Will LFW survive when the UK leaves the EU?
The London Fashion Week has just ended, and the fashion world's already landed in Milan, but after these exciting days in the British capital, there is still a burning question:
Is there life after Brexit?
There has been a lot of speculation about the effects of Brexit in the fashion world, but despite all the uncertainties, many big names have come back to London. Riccardo Tisci, Burberry’s new creative director, brought the British iconic fashion house back to London with his debut collection, after almost two decades showing in Milan! Victoria Beckham showcased her label for the first time in London after ten years presenting in New York, just in time to celebrate the 10th anniversary of her namesake brand, and after living ten years in New York, Alexa Chung decided to make her debut in London!
LFW and Brexit
In 2016, 90% of British fashion designers voted against Brexit, understandably, as global trade and free movement of talent is crucial to the industry. But the British Prime-Minister Theresa May, reminded them at an LFW-related event, of the new Exceptional Talent Visa that will allow brands to keep hiring internationally. The British Fashion Council’s message is clear: “London is open”.
Design rights and Brexit
One of the main problems of leaving the EU is that LFW will lose the design rights that companies have within Europe. This means that designers showing their collections first at LFW won’t have copyright protection once the UK leaves the EU and risk having their designs copied. This could force them to show first somewhere else, which would mean the end of LFW. The British government is of course already looking into this problem to find a solution. But considering that you usually find cheaper copies at the big high-streets shops soon after the collections are shown anywhere in the world, we’re not sure the copyright protection is very effective anyway.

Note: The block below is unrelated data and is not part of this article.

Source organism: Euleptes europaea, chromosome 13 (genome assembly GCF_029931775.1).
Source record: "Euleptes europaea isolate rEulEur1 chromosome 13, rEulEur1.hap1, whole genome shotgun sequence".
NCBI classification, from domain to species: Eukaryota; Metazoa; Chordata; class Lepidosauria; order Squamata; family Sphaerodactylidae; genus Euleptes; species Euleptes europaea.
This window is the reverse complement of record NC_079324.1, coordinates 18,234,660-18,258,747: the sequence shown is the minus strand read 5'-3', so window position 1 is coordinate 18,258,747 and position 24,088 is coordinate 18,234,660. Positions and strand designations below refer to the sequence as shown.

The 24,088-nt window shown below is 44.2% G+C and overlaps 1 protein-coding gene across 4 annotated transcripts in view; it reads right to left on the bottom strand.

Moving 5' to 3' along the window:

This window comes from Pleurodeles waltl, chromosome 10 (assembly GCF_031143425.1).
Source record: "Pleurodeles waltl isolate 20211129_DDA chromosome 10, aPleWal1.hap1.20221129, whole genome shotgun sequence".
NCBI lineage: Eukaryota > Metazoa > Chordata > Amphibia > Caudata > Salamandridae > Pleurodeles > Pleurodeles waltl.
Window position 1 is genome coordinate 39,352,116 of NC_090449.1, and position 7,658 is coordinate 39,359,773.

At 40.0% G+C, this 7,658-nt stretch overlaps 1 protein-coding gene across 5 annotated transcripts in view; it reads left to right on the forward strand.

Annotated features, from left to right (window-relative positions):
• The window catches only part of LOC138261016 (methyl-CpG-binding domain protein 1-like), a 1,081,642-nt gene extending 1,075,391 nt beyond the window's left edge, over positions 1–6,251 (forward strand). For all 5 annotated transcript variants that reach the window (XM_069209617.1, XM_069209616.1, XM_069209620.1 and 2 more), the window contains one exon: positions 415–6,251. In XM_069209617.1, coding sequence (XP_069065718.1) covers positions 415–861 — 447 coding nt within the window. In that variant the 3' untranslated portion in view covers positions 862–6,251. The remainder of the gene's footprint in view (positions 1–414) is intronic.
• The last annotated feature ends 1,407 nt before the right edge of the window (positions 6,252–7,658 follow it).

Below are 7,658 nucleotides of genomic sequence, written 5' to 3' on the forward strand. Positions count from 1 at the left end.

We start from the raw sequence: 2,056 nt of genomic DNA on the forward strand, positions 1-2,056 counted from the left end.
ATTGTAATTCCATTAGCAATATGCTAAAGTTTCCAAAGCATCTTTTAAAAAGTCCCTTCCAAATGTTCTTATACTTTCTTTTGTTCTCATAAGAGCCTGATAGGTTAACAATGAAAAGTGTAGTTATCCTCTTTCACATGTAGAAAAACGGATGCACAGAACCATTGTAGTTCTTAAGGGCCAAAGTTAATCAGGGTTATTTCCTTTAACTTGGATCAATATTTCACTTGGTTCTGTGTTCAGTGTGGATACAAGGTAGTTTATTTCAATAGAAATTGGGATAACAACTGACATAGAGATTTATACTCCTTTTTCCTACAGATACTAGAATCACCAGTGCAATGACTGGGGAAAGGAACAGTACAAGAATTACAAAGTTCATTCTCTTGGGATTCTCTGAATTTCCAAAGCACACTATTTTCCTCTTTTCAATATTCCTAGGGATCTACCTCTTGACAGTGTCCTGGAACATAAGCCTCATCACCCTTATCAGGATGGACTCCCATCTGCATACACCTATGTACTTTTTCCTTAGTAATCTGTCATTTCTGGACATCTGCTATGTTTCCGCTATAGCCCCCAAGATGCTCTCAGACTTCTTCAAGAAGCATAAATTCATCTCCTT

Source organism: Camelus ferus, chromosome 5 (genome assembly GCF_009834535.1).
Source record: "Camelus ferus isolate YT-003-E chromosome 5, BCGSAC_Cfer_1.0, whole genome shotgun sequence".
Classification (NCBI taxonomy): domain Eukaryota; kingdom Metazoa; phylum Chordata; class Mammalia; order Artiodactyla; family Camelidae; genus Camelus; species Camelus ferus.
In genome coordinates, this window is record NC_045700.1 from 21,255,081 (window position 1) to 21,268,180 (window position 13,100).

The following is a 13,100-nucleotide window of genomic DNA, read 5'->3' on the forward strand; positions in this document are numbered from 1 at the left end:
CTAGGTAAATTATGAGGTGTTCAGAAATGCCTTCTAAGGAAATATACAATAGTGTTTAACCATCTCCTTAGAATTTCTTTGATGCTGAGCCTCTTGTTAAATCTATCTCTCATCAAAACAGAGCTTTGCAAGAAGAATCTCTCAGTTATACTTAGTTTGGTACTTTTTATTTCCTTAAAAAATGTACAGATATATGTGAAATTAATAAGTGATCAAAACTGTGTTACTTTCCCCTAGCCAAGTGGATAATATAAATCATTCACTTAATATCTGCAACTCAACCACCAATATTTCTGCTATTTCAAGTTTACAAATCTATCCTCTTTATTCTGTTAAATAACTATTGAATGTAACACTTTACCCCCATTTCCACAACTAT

Nobody knows for sure yet what to expect, but the BFC says that despite Brexit, in the past months there’s been an increase of sales and international brands continue to open stores in the UK. London is still considered to be the centre of creativity and commerce.
According to the fab mad hatter Stephen Jones, “If you are British and even though you try to be international and assume a European identity, there is always something which anchors you within a British sensibility, that means a balance between the love of the aristocratic and the love of the punk.” Indeed, the British sensibility and their distinct fashion, the talent, creativity, energy and spirit of adventure they are known for, is what makes LFW one of the most important Fashion Weeks in the world. And with young people from all over the world coming to study fashion at schools such as Central Saint Martins, London will remain open and stimulating to young local and international talent as usual.